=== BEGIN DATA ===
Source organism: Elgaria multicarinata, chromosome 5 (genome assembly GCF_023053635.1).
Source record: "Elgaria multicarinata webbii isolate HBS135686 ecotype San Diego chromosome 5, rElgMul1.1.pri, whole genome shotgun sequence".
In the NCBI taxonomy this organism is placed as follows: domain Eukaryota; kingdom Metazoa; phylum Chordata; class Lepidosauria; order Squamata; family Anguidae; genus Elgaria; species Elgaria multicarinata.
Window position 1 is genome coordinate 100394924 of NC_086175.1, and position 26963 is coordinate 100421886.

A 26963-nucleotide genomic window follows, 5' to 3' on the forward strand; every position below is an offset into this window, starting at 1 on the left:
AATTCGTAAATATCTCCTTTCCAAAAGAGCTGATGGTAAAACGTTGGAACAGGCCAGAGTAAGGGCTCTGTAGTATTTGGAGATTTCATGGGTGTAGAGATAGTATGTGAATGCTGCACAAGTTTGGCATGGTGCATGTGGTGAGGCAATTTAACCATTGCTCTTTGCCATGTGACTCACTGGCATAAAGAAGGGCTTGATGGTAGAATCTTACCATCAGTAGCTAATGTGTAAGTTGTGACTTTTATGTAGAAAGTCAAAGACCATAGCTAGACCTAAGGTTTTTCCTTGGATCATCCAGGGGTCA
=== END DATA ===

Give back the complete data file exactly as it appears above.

Source organism: Elgaria multicarinata, chromosome 5 (genome assembly GCF_023053635.1).
Source record: "Elgaria multicarinata webbii isolate HBS135686 ecotype San Diego chromosome 5, rElgMul1.1.pri, whole genome shotgun sequence".
In the NCBI taxonomy this organism is placed as follows: domain Eukaryota; kingdom Metazoa; phylum Chordata; class Lepidosauria; order Squamata; family Anguidae; genus Elgaria; species Elgaria multicarinata.
Window position 1 is genome coordinate 100394924 of NC_086175.1, and position 26963 is coordinate 100421886.

A 26963-nucleotide genomic window follows, 5' to 3' on the forward strand; every position below is an offset into this window, starting at 1 on the left:
AATTCGTAAATATCTCCTTTCCAAAAGAGCTGATGGTAAAACGTTGGAACAGGCCAGAGTAAGGGCTCTGTAGTATTTGGAGATTTCATGGGTGTAGAGATAGTATGTGAATGCTGCACAAGTTTGGCATGGTGCATGTGGTGAGGCAATTTAACCATTGCTCTTTGCCATGTGACTCACTGGCATAAAGAAGGGCTTGATGGTAGAATCTTACCATCAGTAGCTAATGTGTAAGTTGTGACTTTTATGTAGAAAGTCAAAGACCATAGCTAGACCTAAGGTTTTTCCTTGGATCATCCAGGGGTCA